The last session I attended was about infrastructure as code. This was really interesting to me because, I feel like one of the next steps for me is to learn more about devops and how deployments, etc. actually work, without the magic of Heroku. The session started out talking about what we think about when we think about infrastructure as code… things like Docker, Ansible, version control, Puppet, and Chef. It is humans changing code and code changing computers. The reason we do this is so that the infrastructure code is repeatable and can be replicated in the future. There are lots of challenges to infrastructure as code but the main thing mentioned was that if you don’t stay up to date on it, then there can be lots of security holes. Additionally, if you want to start learning about thing like Docker, etc. the barrier is pretty high. The tutorials are fairly difficult and since it’s all changing so quickly, lots of information, tutorials, and documentation is out of date.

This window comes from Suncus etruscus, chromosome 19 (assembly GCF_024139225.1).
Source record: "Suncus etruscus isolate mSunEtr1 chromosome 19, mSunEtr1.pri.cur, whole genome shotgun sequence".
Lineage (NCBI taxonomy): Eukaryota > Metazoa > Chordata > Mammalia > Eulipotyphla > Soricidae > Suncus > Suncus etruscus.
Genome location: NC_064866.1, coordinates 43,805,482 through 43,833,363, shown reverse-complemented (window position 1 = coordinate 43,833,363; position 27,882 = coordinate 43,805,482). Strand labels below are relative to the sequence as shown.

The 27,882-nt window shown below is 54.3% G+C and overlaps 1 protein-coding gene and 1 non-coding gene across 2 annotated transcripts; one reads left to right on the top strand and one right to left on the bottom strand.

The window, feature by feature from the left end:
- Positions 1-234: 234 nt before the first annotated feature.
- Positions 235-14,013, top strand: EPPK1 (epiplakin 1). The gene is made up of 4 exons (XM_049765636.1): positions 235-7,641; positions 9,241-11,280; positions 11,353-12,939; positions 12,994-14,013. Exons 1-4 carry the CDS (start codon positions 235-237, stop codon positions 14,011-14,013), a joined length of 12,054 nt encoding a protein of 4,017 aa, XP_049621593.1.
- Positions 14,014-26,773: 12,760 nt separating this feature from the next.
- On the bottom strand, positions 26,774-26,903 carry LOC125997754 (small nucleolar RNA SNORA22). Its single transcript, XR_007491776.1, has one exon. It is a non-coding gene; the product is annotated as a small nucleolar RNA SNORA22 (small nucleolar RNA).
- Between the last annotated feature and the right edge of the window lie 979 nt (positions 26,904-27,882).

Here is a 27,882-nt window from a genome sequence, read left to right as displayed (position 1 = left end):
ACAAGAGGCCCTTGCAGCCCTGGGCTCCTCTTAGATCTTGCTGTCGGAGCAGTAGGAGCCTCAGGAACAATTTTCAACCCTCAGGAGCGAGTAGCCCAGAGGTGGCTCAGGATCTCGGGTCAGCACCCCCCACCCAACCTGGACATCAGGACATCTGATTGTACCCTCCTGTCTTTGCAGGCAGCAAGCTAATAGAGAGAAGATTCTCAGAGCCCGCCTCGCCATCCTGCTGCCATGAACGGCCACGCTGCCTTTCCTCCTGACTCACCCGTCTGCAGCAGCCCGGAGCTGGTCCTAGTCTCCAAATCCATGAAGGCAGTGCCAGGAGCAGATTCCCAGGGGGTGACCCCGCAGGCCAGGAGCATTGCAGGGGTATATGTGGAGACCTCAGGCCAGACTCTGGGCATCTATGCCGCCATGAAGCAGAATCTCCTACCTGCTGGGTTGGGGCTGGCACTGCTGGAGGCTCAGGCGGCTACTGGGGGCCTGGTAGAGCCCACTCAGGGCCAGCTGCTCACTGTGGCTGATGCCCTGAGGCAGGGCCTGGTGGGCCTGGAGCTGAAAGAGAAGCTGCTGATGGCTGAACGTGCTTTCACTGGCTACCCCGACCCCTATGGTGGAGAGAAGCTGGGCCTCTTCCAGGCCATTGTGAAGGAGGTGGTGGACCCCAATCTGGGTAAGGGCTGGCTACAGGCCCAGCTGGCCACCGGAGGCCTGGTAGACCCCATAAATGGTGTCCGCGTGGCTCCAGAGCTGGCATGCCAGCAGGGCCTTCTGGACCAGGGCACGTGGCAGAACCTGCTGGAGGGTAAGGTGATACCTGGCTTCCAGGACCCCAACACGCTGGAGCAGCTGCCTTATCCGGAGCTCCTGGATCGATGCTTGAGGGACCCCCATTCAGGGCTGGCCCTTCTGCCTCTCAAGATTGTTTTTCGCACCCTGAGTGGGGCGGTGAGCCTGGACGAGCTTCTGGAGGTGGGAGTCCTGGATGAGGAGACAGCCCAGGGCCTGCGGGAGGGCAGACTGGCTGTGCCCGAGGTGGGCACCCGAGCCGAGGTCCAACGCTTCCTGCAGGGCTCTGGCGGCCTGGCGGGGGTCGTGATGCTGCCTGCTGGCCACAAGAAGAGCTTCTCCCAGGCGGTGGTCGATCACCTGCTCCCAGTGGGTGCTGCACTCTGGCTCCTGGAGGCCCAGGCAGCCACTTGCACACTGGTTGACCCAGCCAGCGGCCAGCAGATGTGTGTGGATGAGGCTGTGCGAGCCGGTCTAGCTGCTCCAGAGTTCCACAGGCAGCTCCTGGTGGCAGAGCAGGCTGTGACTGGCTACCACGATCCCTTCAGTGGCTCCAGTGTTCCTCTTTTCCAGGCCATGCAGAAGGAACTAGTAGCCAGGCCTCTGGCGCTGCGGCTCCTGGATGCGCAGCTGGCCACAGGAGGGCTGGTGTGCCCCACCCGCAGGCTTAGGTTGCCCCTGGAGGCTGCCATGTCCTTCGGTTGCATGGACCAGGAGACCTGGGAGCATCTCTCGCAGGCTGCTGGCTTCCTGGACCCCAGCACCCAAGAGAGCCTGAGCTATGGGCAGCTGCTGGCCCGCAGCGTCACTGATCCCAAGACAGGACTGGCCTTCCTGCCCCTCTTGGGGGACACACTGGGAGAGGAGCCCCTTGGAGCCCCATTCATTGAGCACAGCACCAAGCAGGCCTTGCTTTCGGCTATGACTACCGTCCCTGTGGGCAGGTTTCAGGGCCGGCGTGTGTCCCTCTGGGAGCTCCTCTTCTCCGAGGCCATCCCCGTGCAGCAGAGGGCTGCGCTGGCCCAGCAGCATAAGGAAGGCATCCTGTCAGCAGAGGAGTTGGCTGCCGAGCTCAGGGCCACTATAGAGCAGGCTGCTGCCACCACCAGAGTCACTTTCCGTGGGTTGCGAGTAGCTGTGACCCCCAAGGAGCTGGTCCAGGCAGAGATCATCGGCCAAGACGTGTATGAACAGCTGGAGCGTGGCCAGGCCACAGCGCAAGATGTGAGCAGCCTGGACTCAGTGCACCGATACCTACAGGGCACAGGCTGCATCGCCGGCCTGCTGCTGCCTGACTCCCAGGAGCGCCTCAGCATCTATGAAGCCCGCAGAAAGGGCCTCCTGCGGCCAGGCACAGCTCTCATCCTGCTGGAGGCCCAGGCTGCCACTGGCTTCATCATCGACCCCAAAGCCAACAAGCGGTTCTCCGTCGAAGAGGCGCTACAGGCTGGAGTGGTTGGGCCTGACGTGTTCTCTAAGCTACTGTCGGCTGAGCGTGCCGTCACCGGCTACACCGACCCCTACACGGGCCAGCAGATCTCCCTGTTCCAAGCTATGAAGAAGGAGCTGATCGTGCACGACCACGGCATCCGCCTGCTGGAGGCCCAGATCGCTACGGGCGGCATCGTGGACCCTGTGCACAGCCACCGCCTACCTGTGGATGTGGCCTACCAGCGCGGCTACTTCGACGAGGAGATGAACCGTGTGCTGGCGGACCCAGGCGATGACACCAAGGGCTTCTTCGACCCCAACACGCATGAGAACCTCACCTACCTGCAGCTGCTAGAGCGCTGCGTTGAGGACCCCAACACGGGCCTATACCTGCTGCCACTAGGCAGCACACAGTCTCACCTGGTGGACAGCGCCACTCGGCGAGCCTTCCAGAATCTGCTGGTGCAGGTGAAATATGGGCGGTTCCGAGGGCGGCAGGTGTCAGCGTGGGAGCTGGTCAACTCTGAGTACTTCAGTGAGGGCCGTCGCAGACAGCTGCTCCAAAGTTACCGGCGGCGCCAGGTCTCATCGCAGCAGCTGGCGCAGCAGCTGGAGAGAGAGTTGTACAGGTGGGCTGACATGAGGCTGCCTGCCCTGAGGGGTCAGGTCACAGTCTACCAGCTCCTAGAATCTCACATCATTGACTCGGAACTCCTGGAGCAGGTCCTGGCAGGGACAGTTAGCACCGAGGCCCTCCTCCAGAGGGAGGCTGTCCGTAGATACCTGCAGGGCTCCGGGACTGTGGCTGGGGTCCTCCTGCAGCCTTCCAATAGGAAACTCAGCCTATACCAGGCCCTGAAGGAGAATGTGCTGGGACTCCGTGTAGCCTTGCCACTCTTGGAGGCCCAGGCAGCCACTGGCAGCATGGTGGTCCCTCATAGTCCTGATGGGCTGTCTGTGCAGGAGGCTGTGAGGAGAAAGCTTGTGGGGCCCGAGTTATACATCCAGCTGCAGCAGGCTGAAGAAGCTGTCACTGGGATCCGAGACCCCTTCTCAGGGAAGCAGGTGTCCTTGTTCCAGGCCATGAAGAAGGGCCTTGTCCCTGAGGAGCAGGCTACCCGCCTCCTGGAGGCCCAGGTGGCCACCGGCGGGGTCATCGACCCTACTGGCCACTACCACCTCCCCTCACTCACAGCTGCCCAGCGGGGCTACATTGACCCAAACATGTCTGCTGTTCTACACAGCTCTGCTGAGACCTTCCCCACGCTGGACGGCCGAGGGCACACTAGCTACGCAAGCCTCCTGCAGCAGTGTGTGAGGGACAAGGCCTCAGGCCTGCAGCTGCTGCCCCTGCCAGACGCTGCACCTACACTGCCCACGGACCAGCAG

Some tools mentioned: flynn.io which is a platform as a service. There’s an interface for Docker, push heroku-like commands, and buildpacks. Open shift by Red Hat. Teraform which is a command line utility that can go across services and configure them (i’m not sure this is the best explanation but this is at least a piece of what it does). Otto by Hashicorp which is an opinionated system which seems like it might be a good option for an off-the-shelf solution.